“Tuning Up!” — the Seattle Symphony’s wide-ranging exploration of American music — highlights the meditative and environmentally aware compositions of John Luther Adams in two events this week.

Share story

As far as Ludovic Morlot is concerned, classical music is an art of the present, not past tense. When he designed “Tuning Up!” — the SSO’s two-week salute to American musical creativity now under way — Morlot made sure living composers were prominently represented.

Opening night linked works by contemporaries Derek Bermel and John Adams to American classics, and this week the festival’s focus turns to John Luther Adams (no relation to the “other” Adams) over two separate evenings.

On Thursday, June 30, Morlot conducts “The Light That Fills the World,” an orchestral work by Adams that will be accompanied by visuals from lighting designer Jeff Lincoln. This Minimalism-flavored program will also include pieces by Morton Feldman (a major influence on Adams), John Cage, Philip Glass, and Julia Wolfe (“My Beautiful Scream,” her musical response to 9/11).

Concert preview

Tuning Up! featuring John Luther Adams

7:30 p.m. Thursday June 30; 10 p.m., Friday July 1, $25 (June 30) and $15 (July 1), Benaroya Hall, 200 University St., Seattle (866-833-4747, seattlesymphony.com).

The following evening brings a chamber concert devoted to “In the White Silence,” another of Adams’s signature immersive soundscapes. It will be performed in the relaxed, late-hour format the SSO has developed for its “[untitled]” series.

Even if the name John Luther Adams is unfamiliar, anyone who saw the film “The Revenant” will have heard an excerpt from “Become Ocean,” Adams’ first collaboration with Morlot and the SSO, which commissioned the piece not long after Morlot began his tenure as music director.

The reception of “Become Ocean” far exceeded what anyone had imagined, winning Adams a Pulitzer, a Grammy, and performances by other prominent orchestras that have been guest conducted by Morlot (including the Los Angeles Philharmonic).

Ironically, Adams has yet to actually hear his music resounding in Benaroya Hall. He was unable to attend the world premiere of “Become Ocean” there in 2013 on account of an eye problem requiring last-minute surgery. Not until the following year did Adams experience it in live performance: at Carnegie Hall, where Morlot and the SSO gave the New York premiere of the work.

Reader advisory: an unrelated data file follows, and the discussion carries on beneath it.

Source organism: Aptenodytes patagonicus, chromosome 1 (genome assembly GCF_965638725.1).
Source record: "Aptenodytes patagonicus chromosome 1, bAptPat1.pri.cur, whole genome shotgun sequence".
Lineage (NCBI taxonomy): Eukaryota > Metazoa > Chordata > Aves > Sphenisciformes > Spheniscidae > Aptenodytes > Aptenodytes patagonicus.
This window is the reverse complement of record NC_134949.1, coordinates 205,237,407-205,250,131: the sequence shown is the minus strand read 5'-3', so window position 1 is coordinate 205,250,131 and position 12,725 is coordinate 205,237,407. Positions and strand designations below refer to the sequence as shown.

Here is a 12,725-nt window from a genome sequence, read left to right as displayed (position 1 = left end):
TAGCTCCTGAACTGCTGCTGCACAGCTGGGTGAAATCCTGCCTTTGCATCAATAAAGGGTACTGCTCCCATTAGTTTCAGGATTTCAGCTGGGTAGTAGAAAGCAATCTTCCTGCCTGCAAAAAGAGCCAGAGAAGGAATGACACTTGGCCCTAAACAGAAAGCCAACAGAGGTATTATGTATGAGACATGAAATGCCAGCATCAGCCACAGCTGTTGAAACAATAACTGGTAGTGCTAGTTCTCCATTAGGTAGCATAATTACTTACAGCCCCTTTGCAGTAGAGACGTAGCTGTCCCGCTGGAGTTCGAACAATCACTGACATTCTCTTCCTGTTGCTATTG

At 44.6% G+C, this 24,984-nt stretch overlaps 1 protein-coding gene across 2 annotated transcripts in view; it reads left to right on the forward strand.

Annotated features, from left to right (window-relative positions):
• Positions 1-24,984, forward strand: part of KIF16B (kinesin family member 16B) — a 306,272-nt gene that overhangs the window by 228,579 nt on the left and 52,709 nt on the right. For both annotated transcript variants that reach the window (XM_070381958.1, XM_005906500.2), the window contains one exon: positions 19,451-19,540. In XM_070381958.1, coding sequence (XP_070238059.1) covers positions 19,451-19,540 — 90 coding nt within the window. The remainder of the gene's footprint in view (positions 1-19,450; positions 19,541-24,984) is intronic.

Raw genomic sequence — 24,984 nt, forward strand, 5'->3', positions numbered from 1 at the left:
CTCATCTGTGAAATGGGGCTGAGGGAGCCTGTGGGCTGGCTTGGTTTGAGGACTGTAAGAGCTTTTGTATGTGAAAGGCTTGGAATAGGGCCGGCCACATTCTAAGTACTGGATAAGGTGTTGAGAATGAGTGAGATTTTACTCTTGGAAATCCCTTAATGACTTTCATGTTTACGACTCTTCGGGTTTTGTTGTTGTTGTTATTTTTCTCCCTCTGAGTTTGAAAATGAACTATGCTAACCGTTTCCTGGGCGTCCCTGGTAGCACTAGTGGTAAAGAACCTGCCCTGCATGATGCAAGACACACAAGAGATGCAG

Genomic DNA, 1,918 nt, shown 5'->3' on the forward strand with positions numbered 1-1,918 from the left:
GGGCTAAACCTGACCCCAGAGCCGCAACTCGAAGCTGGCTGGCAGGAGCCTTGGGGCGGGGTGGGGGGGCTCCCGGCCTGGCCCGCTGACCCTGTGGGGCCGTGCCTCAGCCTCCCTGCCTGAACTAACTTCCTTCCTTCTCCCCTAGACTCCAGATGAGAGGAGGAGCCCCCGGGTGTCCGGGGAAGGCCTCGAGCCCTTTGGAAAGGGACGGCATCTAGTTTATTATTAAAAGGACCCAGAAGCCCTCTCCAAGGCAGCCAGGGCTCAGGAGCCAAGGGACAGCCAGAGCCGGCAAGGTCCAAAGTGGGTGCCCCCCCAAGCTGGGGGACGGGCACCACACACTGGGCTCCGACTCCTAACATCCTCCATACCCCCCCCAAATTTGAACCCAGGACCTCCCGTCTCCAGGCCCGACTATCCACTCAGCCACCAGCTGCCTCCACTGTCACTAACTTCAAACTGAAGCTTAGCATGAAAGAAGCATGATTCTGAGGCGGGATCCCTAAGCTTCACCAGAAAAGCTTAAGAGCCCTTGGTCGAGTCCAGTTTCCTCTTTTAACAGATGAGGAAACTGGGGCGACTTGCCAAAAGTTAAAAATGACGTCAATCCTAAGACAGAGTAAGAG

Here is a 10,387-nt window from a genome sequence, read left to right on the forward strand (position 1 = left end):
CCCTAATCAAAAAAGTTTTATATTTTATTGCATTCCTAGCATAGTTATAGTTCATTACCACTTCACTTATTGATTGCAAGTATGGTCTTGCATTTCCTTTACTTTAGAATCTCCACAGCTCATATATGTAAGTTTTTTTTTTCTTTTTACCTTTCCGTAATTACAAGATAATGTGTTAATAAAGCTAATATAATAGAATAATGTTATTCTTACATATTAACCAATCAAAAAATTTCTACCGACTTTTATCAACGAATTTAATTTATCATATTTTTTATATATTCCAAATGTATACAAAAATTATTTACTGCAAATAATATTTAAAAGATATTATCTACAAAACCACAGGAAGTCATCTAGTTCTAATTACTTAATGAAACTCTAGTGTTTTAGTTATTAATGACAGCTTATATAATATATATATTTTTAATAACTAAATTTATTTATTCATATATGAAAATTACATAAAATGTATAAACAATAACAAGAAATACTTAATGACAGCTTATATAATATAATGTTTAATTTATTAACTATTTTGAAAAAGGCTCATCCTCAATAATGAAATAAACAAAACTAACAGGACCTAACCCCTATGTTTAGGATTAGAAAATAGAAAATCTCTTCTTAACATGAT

“But I have heard other concerts in Benaroya,” Adams said in a recent phone conversation from his home in New York. “I came in for a couple of events after I got the commission, while we were ‘dating.’ Ludo and Elena [Dubinets, the SSO’s Vice President of Artistic Planning] suggested my doing that, to help me understand the orchestra and the acoustics of the space.” Adams will be in the house for the “Tuning Up!” concerts, following a creative retreat to work on his latest orchestral score at a home he keeps in the Sonoran Desert.

“In the White Silence,” the sole piece on the chamber program, is a “paean to the Arctic, and to my love of the Alaskan landscape,” says Adams. Written in 1998 during his long residency in Alaska — a place that enabled him to discover his real voice — “Silence” unfolds over about 75 minutes without a single sharp or flat to cloud its expansive soundscape.

He composed “The Light That Fills the World” the following year. It was the first piece, Adams says, “in which I conceived the whole musical landscape as a play of light and color.” The result has been likened to the color field paintings of Mark Rothko and Barnett Newman.

“Light” originated as a chamber piece, which Adams was later asked to arrange for symphony orchestra. He returned to that score recently “to buff up the orchestration” in a new version that Morlot presented last year at the Tanglewood Festival, conducting the Boston Symphony in their first-ever performance of music by Adams.

“What I find especially appealing about the SSO is its openness and fearlessness,” Adams said. “Some of that perhaps originates with the conductor, but I think it also comes from the creative outlook of the musicians. There’s a uniquely Seattle attitude toward orthodoxies — an attitude with which I have a real affinity — and I think that’s audible in the sound of the orchestra.”